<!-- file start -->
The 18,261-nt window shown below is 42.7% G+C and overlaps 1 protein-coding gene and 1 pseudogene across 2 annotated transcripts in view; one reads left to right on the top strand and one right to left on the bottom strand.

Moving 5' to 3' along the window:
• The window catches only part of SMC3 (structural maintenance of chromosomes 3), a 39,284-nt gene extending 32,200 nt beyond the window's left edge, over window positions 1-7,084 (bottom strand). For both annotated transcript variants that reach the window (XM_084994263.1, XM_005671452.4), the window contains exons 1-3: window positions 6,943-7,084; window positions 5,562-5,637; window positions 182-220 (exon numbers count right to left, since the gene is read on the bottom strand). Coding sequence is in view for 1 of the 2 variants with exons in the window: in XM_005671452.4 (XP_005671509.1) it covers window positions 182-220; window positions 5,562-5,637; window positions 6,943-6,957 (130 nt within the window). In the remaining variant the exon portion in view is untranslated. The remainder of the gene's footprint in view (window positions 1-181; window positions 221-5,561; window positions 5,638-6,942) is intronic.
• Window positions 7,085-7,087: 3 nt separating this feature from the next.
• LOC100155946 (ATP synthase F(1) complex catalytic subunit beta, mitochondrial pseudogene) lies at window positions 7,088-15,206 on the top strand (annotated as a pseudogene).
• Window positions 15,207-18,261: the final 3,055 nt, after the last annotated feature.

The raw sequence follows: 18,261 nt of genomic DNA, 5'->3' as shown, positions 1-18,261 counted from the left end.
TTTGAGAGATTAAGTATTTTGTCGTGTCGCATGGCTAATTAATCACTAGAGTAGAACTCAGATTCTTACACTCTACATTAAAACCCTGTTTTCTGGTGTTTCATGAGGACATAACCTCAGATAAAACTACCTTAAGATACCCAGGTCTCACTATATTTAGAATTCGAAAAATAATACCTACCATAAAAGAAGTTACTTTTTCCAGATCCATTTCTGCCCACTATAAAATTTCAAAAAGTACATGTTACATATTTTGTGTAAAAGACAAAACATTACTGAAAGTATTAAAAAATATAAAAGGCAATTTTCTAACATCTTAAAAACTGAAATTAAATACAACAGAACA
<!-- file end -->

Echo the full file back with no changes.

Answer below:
The 18,261-nt window shown below is 42.7% G+C and overlaps 1 protein-coding gene and 1 pseudogene across 2 annotated transcripts in view; one reads left to right on the top strand and one right to left on the bottom strand.

Moving 5' to 3' along the window:
• The window catches only part of SMC3 (structural maintenance of chromosomes 3), a 39,284-nt gene extending 32,200 nt beyond the window's left edge, over window positions 1-7,084 (bottom strand). For both annotated transcript variants that reach the window (XM_084994263.1, XM_005671452.4), the window contains exons 1-3: window positions 6,943-7,084; window positions 5,562-5,637; window positions 182-220 (exon numbers count right to left, since the gene is read on the bottom strand). Coding sequence is in view for 1 of the 2 variants with exons in the window: in XM_005671452.4 (XP_005671509.1) it covers window positions 182-220; window positions 5,562-5,637; window positions 6,943-6,957 (130 nt within the window). In the remaining variant the exon portion in view is untranslated. The remainder of the gene's footprint in view (window positions 1-181; window positions 221-5,561; window positions 5,638-6,942) is intronic.
• Window positions 7,085-7,087: 3 nt separating this feature from the next.
• LOC100155946 (ATP synthase F(1) complex catalytic subunit beta, mitochondrial pseudogene) lies at window positions 7,088-15,206 on the top strand (annotated as a pseudogene).
• Window positions 15,207-18,261: the final 3,055 nt, after the last annotated feature.

The raw sequence follows: 18,261 nt of genomic DNA, 5'->3' as shown, positions 1-18,261 counted from the left end.
TTTGAGAGATTAAGTATTTTGTCGTGTCGCATGGCTAATTAATCACTAGAGTAGAACTCAGATTCTTACACTCTACATTAAAACCCTGTTTTCTGGTGTTTCATGAGGACATAACCTCAGATAAAACTACCTTAAGATACCCAGGTCTCACTATATTTAGAATTCGAAAAATAATACCTACCATAAAAGAAGTTACTTTTTCCAGATCCATTTCTGCCCACTATAAAATTTCAAAAAGTACATGTTACATATTTTGTGTAAAAGACAAAACATTACTGAAAGTATTAAAAAATATAAAAGGCAATTTTCTAACATCTTAAAAACTGAAATTAAATACAACAGAACA